A Step Beyond Other Leadership Models
Other models like servant leadership and transformational leadership are steps in the right direction, but Evolutionary Leadership takes it a step beyond. We’re seeing ourselves as part of that larger organizational system and understanding our role in creating change.
Traditional Leadership vs Evolutionary Leadership
A traditional leader might use terms like “walk the talk,” “lead by example,” and so on, but that doesn’t play much of a role in day-to-day activities. In a traditional leadership model, the general thought going through the leader’s head is, “I’m good, everybody else is the problem.” With an Evolutionary Leadership model, the thought going through the leader’s head is, “I can’t ask anyone to do anything I’m not doing myself.”
If I’m not seeing a desired behavior in my team, my first question is, am I modeling that behavior? Maybe there’s some growth to do on my part. I have to actually model the change I want to see. It’s not everyone else around me that’s the problem, I’m the problem. I’m setting the tone for the whole organization. I need to change first in order to get my people to change. This is the primary template for creating rapid change within the organization.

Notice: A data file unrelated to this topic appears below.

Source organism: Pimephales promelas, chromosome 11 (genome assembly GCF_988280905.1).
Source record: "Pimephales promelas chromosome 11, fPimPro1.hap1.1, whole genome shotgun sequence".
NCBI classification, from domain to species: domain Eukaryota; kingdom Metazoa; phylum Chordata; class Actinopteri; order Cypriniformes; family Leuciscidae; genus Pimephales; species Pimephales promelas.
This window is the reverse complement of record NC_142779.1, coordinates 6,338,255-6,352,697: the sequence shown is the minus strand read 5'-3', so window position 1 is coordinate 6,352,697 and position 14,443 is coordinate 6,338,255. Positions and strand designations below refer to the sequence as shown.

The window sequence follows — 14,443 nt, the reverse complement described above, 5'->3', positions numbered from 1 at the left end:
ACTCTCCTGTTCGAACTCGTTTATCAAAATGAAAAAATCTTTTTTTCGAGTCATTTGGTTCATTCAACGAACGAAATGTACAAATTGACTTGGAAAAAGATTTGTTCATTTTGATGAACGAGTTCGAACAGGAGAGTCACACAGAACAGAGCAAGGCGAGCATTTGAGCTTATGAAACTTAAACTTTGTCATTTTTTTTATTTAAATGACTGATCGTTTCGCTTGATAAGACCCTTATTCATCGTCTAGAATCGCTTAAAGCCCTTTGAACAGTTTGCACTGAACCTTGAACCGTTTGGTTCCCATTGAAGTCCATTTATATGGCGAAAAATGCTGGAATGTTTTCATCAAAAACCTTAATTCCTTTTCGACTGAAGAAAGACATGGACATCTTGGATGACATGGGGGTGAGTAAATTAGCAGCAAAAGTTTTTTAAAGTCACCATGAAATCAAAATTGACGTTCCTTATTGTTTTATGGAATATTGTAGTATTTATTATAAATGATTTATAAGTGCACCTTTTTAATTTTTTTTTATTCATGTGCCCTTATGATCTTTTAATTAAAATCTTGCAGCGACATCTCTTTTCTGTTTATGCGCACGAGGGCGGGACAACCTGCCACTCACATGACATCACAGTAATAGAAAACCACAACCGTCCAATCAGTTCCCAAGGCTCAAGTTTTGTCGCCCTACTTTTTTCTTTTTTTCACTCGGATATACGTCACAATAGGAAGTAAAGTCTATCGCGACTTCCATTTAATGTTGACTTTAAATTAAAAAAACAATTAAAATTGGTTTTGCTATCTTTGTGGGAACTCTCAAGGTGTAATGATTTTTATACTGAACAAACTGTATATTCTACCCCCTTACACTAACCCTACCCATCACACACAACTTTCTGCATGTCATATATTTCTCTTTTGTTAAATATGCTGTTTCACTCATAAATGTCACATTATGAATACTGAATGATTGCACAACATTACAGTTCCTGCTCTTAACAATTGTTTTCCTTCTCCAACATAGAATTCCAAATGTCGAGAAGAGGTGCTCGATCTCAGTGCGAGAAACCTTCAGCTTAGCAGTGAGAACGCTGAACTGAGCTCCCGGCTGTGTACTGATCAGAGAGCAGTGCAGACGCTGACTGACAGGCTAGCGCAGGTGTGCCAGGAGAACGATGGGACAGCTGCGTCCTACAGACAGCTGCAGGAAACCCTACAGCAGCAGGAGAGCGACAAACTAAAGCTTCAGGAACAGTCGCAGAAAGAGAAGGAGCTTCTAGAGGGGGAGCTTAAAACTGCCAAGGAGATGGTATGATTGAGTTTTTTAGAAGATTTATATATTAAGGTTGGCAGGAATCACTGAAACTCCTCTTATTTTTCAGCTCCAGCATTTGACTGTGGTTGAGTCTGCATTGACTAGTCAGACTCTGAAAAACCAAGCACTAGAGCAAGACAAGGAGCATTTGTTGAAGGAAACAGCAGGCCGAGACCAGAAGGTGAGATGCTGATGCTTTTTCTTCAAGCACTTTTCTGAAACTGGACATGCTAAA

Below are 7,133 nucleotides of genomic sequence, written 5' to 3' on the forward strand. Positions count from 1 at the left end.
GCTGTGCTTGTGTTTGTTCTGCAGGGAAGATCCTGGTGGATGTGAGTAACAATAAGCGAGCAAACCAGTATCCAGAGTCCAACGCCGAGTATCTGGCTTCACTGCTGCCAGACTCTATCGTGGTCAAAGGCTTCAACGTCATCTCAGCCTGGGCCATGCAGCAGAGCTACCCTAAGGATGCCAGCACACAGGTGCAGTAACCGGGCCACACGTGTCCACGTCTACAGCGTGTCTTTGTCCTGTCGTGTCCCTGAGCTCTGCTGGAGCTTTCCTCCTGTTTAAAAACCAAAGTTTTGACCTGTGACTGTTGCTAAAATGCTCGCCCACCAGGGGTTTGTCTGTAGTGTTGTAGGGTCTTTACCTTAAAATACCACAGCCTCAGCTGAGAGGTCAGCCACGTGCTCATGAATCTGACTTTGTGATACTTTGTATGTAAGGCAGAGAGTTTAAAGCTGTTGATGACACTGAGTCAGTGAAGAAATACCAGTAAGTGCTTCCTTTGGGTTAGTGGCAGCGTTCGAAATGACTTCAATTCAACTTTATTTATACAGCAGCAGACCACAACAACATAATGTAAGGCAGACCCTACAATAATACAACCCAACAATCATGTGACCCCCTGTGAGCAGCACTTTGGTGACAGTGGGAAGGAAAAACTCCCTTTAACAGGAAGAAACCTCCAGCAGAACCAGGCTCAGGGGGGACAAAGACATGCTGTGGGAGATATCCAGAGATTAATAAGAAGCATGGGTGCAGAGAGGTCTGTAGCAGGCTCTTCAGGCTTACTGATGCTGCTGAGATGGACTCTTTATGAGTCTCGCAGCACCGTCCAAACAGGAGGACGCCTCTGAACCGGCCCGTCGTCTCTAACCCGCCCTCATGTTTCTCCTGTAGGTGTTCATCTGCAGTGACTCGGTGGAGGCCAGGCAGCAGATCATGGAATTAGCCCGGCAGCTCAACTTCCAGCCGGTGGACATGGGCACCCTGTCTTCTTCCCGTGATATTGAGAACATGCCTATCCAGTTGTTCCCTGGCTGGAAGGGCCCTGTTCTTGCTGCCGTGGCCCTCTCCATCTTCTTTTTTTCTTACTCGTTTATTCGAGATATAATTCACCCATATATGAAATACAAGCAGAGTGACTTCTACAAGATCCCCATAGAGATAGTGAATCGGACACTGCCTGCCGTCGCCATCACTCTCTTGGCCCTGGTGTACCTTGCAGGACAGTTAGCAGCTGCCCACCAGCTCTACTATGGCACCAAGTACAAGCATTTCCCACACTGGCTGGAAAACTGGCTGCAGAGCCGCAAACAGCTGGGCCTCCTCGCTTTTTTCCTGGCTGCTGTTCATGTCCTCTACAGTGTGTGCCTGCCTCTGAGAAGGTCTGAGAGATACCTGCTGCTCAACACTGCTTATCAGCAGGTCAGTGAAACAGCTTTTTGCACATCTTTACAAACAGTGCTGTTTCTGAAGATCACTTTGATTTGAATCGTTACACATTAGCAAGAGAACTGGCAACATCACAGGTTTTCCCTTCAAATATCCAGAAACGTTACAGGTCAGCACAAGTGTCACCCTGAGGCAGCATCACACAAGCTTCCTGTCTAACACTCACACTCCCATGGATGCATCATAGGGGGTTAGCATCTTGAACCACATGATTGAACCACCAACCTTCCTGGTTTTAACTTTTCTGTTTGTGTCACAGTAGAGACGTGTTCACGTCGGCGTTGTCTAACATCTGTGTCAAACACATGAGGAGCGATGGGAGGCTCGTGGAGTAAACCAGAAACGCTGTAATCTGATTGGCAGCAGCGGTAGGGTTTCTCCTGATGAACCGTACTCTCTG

Where are we focused? In a traditional management model, people and the organization are something to be manipulated. It’s an external structure and I’m like a mechanic changing what’s actually happening within the organization. I need to manage the people, set objectives, and do something in that system to make it work.
When I come to an Evolutionary Leadership mindset, I understand that I’m part of the system. If the system isn’t functioning the way I’d like it to be, how do I elevate the system? How do I help the people? How do I create an environment where people want to show up?
In a traditional mindset, we’d say “How do I fix the employee engagement problem?” In an Evolutionary Leadership mindset, we say, “How are my choices and decisions? How do I create a more fertile environment where people show up with more passion, engagement, and excitement to create amazing products for our customers?” People are actually perfect: they just reflect back the system we’ve created for them as a leadership team.
Evolutionary Leadership is not for everyone. It’s only for those that want to create high levels of success and performance. Traditional leadership is the conventional, safe, accepted choice to keep creating the same types of status quo outcomes that have existed within most organizational systems for decades.
Every Leader Is Somewhere on The Spectrum
Every leader is somewhere on the spectrum from traditional to Evolutionary Leadership. It’s a journey, and the first step any of us can take is to understand where we are on the journey and realize that we all have places to grow and evolve to become even better leaders. The real question is, would we choose for ourselves? And through that, what do we choose for our organizations?